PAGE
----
Dali Visage paranoïaque

Dali’s Visage paranoïaque from c1935 is a perfect representation of a number of fundamental holdings in McLuhan’s work. It is not too much to say that he has not been understood where these holdings have not first been understood:

  • The “global village” is not in the first instance a spatial image. It is a foundational assemblage underlying all human experience including the experience of physical nature. Just as Dali’s vertical individual is a horizontal village, so all human experience of whatever sort is a surface manifestation or dynamic effect of an underlying spectrum of possibility. McLuhan’s ‘inclusive consciousness’ perceives these two together across their differentiating/discontinuous gap, just as the chemist perceives Mendeleev’s table of elements in every sample of physical material.
  • The horizontal diachrony of history is just as much, and is first of all, the vertical synchrony of the spectrum of possibilities and of their laws of combination. “Time considered as sequential (left hemisphere) is figure and time considered as simultaneous (right hemisphere) is ground” (The Global Village, posthumous, p10).
  • The consideration of any and all experience must be turned around from horizontal (conceptual) to vertical (perceptual). Figure and ground. But the former is not somehow less than the latter (less real, less valuable), it is the dynamic expression which belongs to it just as fundamentally as diamond and graphite belong to carbon.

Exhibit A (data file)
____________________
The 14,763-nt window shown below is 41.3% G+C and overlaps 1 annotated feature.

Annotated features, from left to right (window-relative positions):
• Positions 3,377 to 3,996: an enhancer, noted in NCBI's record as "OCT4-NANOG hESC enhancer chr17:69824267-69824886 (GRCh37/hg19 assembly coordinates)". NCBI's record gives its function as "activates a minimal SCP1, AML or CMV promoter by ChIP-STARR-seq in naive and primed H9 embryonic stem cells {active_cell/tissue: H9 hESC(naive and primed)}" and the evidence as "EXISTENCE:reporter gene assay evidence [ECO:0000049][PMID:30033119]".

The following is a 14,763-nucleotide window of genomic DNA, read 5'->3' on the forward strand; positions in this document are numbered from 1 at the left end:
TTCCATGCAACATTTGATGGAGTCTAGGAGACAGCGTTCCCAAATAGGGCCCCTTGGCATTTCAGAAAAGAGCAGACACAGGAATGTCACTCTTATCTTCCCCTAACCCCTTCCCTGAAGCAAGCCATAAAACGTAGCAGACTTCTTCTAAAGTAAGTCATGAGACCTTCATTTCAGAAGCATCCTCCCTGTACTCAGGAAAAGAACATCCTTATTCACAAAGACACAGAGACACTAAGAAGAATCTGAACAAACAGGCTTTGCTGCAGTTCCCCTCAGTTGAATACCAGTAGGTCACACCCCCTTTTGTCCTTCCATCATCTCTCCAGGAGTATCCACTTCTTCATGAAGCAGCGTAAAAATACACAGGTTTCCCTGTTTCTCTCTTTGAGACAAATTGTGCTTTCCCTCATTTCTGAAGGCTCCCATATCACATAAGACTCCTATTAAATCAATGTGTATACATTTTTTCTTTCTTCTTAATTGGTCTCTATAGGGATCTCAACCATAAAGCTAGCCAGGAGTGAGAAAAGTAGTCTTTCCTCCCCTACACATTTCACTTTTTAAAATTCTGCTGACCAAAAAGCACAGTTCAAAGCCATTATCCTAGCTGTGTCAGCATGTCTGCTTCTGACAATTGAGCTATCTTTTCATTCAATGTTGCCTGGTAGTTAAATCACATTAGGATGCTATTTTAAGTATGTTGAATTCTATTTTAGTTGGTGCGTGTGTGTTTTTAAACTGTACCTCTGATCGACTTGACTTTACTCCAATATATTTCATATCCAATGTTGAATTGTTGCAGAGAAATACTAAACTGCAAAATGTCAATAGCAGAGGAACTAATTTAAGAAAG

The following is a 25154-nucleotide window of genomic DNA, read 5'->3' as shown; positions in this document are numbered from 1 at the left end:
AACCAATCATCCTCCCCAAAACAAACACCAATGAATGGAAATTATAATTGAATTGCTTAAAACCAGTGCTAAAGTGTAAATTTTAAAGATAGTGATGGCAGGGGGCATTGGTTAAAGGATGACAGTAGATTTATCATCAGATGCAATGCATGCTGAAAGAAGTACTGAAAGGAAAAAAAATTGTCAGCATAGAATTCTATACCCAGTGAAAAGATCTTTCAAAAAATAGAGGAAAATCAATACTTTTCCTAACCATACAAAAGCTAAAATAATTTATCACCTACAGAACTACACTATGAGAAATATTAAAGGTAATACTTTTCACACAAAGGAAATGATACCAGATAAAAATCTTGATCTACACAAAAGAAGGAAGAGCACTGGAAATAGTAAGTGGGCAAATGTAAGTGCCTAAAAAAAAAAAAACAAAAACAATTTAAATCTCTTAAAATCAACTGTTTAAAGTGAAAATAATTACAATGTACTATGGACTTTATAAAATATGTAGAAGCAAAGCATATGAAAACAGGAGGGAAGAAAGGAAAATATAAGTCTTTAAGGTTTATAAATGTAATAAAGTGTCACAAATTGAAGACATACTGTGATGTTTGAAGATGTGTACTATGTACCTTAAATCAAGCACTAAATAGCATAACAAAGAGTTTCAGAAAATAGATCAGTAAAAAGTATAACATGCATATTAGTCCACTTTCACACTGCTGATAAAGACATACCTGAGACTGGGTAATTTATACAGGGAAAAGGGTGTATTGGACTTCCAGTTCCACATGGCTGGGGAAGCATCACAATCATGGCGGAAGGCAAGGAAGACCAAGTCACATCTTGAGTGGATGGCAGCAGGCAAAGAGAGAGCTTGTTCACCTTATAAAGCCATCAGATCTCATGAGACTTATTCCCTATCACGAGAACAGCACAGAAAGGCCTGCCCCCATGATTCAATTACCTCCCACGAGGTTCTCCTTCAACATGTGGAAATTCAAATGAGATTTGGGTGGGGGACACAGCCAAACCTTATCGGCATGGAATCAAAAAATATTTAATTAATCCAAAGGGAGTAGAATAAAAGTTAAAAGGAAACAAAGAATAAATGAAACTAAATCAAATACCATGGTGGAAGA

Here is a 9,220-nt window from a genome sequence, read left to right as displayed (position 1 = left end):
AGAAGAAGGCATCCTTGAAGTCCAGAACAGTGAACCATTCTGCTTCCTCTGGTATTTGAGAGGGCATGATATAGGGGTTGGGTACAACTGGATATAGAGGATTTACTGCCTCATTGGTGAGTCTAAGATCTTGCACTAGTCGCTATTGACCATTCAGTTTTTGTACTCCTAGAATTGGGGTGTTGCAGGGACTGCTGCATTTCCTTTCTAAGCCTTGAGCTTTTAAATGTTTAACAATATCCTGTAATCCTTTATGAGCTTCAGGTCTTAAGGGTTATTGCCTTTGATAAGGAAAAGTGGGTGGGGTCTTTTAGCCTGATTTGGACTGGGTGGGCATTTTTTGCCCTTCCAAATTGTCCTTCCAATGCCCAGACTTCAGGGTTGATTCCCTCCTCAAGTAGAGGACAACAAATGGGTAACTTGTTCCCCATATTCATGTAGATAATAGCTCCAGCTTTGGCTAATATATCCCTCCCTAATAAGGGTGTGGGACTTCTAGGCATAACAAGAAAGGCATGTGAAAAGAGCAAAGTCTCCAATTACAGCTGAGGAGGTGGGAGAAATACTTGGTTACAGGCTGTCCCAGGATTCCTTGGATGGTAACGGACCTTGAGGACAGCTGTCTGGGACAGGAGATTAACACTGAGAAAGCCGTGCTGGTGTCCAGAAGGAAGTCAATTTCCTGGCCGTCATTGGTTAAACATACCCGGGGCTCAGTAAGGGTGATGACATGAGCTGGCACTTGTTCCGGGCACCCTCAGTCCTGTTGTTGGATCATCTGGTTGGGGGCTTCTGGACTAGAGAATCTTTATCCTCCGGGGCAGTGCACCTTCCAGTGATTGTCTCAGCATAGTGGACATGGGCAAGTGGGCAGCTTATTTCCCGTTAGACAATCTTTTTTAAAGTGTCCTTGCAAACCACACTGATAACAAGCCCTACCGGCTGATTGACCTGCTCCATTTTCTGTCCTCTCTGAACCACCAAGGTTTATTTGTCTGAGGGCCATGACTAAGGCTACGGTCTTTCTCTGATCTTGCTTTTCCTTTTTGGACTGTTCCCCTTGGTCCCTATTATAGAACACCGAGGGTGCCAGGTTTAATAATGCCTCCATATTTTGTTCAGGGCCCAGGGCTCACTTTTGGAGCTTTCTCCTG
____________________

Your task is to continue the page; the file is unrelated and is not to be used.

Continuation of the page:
• Furthermore, any notion of ground is itself a figure. The perpetual flip between the two, like that of cliché and archetype, is basic. Heraclitus:  the way up and the way down are one and the same.
  • In analogous fashion, all genitives in McLuhan’s work must be turned around from subjective to objective and objective to subjective. So, for example, the ‘experience of world’ is first of all a subjective genitive — ‘experience’ belongs to ‘world’, not ‘world’ to ‘experience’. At the ‘same time’, however, the possibility that ‘world’ can come to belong to ‘experience’ as an objective genitive — ‘experience of what? of ‘world’ — is a synchronic fatality to which we are perpetually exposed. Yet, this fatality is what gives birth to science and law and all the arts as critiques of the world as experienced. Heraclitus: The name of the bow (biós) is life (bíos), but its work is death. 
  • Again, all singulars in McLuhan’s work are plurals and vice versa. ‘The experience of world’ is many, indeed myriad, not one. At the same time, it belongs to grounding possibilities to express themselves in and as this or that individuated figure. No physical material can be more than one chemical formula at a time. Still, the manifestations of any ground are plural depending on the shapes and combinations into which it dynamically enters: “All processes whatever involve clusters of interacting effects with causes.” (Take Today, 1972, p13)

In the background of Dali’s Visage paranoïaque is the fateful shadow of Goya’s El Coloso:

For Dali and for McLuhan, as much as for Goethe, “Am Jüngsten Tag ist’s nur ein Furz!”